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The Greatest Peter David Stories Ever Told!

Every day in May we will reveal the greatest stories ever told starring a particular character or written/drawn by a particular creator (and throughout the month, you’ll get daily chances to vote for NEXT week’s lists). These lists are voted on by YOU, the reader!

Here is the list of characters/creators featured so far (along with the rules on how to vote).

Today’s list is the Greatest Peter David Stories Ever Told!


I’ll give you the top five stories that DIDN’T make the Top Ten…

15. Incredible Hulk ” Lest Darkness Come”

Gary Frank drew this powerful issue where the Hulk’s friend and former sidekick of sorts, Jim Wilson, passes away from complications due to AIDS.

14. Atlantis Chronicles

This series does just what it says in the title – it chronicles the history of Atlantis.

Esteban Maroto supplied the artwork.

13. Young Justice “A League of Their Own”

This was the first storyline of the superhero team consisting of Robin, Superboy, Impulse, Wonder Girl, Arrowette and Secret. Todd Nauck did the artwork.

12. Fallen Angel “To Serve in Heaven”

This was the first storyline of the IDW version of Fallen Angel. This provided the origin for the star of the comic. JK Woodward did the artwork.

11. Incredible Hulk #467 “The Lone and Level Sands”

This was the final issue of David’s long run on Hulk. It featured a look “back” at the past ten years of the Hulk (told ten years in the future) featuring tons of stories that David was planning to do with the Hulk had he not been taken off of the book. This was the issue after Betty Banner’s death.

The artwork was done by Adam Kubert.

10. X-Factor Vol. 2 (I’m not counting that mini-series as Volume 2) #1-6 “The Longest Night”

This was the first storyline after David returned to his X-Factor characters in their own title. It dealt directly with the events of M-Day, as the folks of X-Factor Investigations are based in Mutant Town, a town that is, well, now pretty much devoid of mutants. David shows us how the team deals with this change (new members join the group in these issues, as well).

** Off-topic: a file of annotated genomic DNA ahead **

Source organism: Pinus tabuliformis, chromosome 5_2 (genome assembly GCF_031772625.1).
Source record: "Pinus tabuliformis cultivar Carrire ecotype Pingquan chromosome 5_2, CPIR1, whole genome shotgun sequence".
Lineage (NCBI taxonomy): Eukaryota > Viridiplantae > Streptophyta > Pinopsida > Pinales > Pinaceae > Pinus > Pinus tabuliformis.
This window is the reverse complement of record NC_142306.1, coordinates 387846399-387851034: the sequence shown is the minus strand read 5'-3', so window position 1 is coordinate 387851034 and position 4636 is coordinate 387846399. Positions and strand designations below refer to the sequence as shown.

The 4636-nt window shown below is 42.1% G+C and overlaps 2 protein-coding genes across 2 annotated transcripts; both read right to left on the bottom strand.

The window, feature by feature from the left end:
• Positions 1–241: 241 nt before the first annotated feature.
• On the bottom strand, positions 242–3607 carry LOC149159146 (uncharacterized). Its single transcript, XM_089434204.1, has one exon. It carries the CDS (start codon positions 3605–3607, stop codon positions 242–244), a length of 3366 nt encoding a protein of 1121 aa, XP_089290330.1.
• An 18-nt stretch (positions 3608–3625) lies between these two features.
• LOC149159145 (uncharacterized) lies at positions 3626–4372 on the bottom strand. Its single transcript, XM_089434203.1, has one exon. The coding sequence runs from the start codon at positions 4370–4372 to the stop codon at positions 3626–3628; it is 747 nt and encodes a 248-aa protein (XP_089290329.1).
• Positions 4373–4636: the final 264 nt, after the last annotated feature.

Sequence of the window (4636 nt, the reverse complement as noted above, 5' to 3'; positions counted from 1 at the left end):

The artwork is handled by Ryan Sook and Dennis Calero.

9. Hulk: The End

In this tragic tale set far in the future, Banner and his alter-ego, the Hulk, are the only humans left on Earth in a post-apocalytic nightmare.

Hulk and Banner are set against each other in this future – Banner just wants to die, while the Hulk wants to live to show that he is the strongest one.

How David figures out how to resolve this conflict is clever and full of somberness.

Dale Keown, David’s former Hulk artist, teams up with David once again for this tale of the future.

8. Madrox “Multiple Choice”

Very often, you’ll hear something like “We’re giving the idea a shot as a mini-series first. If it is popular enough, it’ll get an ongoing series.”

Very much LESS often, you’ll actually see an ongoing series come of it all.

Well, MadroX proved to be one of those rare successes!

In this mini-series, with art by Pablo Raimondi, Peter David returns to one of the members of X-Factor, Jamie Madrox, who is now a private investigator (alongside some other mutant heroes).

The series is a noir tale of betrayal and intrigue, and it was popular enough that David basically WAS able to “go home again,” setting up the current X-Factor series.

7. X-Factor #71-75

In 1991, a second X-Men comic debuted. With two X-Men titles, all the original X-Men (who were in a team called X-Factor) merged with various newer X-Men to form two full teams of X-Men.

This left the X-Factor name available, but not many famous mutants left to fill up the team. Peter David, along with artist Larry Stroman, somehow made a government-sponsored mutant team made up of the riff-raff that the main titles did not want, WORK.

Havok, Polaris, Madrox the Multiple Man, Wolfsbane, Quicksilver and Strong Guy (because every team needs a strong guy, right?) came together in this first arc against a plot by Mr. Sinister.

It was funny, it was touching and it even had a good deal of action. It was a great beginning to a memorable run.

Story continues below

6. Incredible Hulk “Ground Zero”

I’ll admit – I combined votes for “Ground Zero” with those that just voted for Incredible Hulk #340, the fight with Wolverine. I did not double-count anyone’s votes (like if you voted for both, I would just count the higher ranked one – but I don’t believe anyone voted for both).

It just seemed to make sense, especially since both of them would have made the Top 10, thereby taking a spot from another story.

Anyhow, Ground Zero is the culmination of the “Banner, Clay Quartermain and Rick Jones go on the run” storyline that started more or less right from Peter David’s first issue of Hulk.

It ends through the machinations of the Leader, with one of the more shocking endings you’ll see in a comic book.

And yes, in the midst of it all, Hulk and Wolverine have a knock-down, drag-out fight. All drawn by Todd McFarlane.

5. Supergirl “Many Happy Returns”

In a decision that still makes very little sense, DC allowed Peter David to try a story where the “original” Supergirl, Kara Zor-El, would show up in the pages of Supergirl, along with David’s current Supergirl, Linda Danvers.